OURA partners in PhotonWear to develop more accurate wearable sensors

Photonic sensor project could unlock future wearables
PhotonWear GE Healthcare + OURA partner in sensor project photo 1
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Oura is part of a new partnership that's looking to develop photonic sensors for wearable devices.

As reported by PULSE, the company is one of several Finland-based companies – along with GE Healthcare – that are looking beyond the current generation of PPG sensors.

PhotonWear is looking to use high-fidelity multispectral measurements to boost the accuracy of wearables. The new technology would have the potential to better read glucose or blood pressure levels, and boost accuracy for wearables to medical grade levels.

Photonic optical sensors contain a new kind of photodetector, which can be 50% more sensitive compared to traditional technology. That's according to ElFys, one of the PhotonWear hardware partners. 

“We’re focused on improving sensor accuracy so that they are fit for medical use, while also making them much more comfortable to wear,” said Research Team Leader Teemu Alajoki, coordinator of the PhotonWear project.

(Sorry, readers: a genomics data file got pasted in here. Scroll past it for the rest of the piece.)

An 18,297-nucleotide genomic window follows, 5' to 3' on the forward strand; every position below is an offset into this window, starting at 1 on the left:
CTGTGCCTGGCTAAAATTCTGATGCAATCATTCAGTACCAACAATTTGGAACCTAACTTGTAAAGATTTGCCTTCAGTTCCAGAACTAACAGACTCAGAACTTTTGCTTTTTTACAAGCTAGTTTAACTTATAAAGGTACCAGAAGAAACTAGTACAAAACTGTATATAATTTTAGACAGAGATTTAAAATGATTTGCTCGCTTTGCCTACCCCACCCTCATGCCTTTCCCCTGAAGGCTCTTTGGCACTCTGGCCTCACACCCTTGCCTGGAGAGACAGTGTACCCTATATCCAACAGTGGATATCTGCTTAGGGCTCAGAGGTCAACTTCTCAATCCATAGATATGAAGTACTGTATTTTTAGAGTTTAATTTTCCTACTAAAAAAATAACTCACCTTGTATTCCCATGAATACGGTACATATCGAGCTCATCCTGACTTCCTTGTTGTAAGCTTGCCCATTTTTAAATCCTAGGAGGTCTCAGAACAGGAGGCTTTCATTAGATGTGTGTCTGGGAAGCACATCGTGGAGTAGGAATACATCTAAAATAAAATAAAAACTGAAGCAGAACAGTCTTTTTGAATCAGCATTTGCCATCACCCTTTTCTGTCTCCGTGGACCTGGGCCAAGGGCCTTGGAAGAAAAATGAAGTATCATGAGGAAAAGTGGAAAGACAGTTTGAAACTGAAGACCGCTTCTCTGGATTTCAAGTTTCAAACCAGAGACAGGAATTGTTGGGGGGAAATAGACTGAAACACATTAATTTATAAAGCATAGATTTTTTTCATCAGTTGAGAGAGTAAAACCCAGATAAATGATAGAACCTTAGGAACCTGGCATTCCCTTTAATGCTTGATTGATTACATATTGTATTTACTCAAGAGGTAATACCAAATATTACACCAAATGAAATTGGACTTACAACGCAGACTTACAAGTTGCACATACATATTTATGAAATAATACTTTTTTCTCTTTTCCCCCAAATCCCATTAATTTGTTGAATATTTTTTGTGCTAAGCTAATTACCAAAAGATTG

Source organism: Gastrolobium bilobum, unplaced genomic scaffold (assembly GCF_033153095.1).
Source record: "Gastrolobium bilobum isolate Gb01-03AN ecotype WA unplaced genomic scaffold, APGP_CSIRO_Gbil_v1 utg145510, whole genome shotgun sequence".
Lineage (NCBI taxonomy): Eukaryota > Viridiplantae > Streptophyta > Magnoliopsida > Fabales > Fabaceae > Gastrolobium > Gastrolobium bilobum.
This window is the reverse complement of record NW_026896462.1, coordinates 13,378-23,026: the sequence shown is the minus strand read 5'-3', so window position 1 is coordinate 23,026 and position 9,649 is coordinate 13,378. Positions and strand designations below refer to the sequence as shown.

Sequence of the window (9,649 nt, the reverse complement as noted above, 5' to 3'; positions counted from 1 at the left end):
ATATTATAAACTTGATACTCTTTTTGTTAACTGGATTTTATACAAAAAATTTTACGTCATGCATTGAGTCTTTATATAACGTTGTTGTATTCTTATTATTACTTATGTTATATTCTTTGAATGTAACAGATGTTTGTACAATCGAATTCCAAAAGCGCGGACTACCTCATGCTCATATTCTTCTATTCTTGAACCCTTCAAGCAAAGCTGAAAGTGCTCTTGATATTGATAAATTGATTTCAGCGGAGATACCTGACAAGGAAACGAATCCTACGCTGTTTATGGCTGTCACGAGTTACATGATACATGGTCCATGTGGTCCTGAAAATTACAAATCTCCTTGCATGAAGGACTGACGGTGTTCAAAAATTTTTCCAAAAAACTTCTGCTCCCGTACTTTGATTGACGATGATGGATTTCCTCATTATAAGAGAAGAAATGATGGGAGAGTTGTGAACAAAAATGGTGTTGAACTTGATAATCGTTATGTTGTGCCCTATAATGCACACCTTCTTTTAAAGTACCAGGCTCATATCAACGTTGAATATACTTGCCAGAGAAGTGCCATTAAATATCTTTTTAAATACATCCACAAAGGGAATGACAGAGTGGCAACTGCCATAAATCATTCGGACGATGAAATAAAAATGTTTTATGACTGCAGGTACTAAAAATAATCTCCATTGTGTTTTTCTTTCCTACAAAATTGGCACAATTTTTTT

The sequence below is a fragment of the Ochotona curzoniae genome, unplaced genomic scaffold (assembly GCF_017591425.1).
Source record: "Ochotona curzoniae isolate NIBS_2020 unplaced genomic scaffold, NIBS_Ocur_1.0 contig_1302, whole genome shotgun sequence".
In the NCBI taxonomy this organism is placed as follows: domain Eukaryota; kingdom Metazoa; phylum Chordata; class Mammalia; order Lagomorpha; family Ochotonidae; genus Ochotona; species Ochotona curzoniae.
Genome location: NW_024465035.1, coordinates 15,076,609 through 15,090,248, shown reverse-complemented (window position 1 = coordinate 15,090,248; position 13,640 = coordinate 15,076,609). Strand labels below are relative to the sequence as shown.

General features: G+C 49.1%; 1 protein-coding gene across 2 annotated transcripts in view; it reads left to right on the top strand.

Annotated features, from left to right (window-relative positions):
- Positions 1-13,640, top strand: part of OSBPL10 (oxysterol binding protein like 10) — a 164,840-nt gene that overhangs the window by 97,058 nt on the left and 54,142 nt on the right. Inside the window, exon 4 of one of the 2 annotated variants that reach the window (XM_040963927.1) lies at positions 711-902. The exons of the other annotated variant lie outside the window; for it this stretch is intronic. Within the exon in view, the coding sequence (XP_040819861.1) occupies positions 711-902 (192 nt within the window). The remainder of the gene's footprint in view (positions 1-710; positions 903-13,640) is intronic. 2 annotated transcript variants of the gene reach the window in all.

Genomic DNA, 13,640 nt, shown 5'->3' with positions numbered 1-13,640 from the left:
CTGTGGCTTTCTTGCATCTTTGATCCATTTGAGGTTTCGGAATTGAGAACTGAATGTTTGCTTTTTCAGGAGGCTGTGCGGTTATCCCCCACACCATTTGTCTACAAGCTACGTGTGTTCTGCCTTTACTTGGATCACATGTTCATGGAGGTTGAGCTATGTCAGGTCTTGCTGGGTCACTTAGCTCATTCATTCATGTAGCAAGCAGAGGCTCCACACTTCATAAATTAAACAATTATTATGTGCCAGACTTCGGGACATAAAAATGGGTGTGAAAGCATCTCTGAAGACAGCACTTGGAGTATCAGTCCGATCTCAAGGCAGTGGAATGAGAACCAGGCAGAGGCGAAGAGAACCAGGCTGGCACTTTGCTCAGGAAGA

“We aim for flexible or even stretchy, extremely comfortable skin-tight electronics that are unnoticeable and reliable even in demanding use cases.”

Finland is a forerunner for photonic sensor development, which uses light to collect data.

We're not sure what role that Oura will play in the project, but given its importance in the consumer wearables and wellness space, we feel it will have a critical part. 

And it's not the first project to look beyond the PPG sensors we have today.

At Wareable we’ve reported on several companies exploring sensors away from the traditional optical array, which is still a mainstay of wearable devices.

Movano is experimenting with RF sensors, while Rockley Photonics is also trialing spectrophotometers.

And the technology could have massive implications for racial bias in optical sensors.

We'll be keeping a close eye on this project.

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James Stables


James is the co-founder of Wareable, and he has been a technology journalist for 15 years.

He started his career at Future Publishing, James became the features editor of T3 Magazine and T3.com and was a regular contributor to TechRadar – before leaving Future Publishing to found Wareable in 2014.

James has been at the helm of Wareable since 2014 and has become one of the leading experts in wearable technologies globally. He has reviewed, tested, and covered pretty much every wearable on the market, and is passionate about the evolving industry, and wearables helping people achieve healthier and happier lives.

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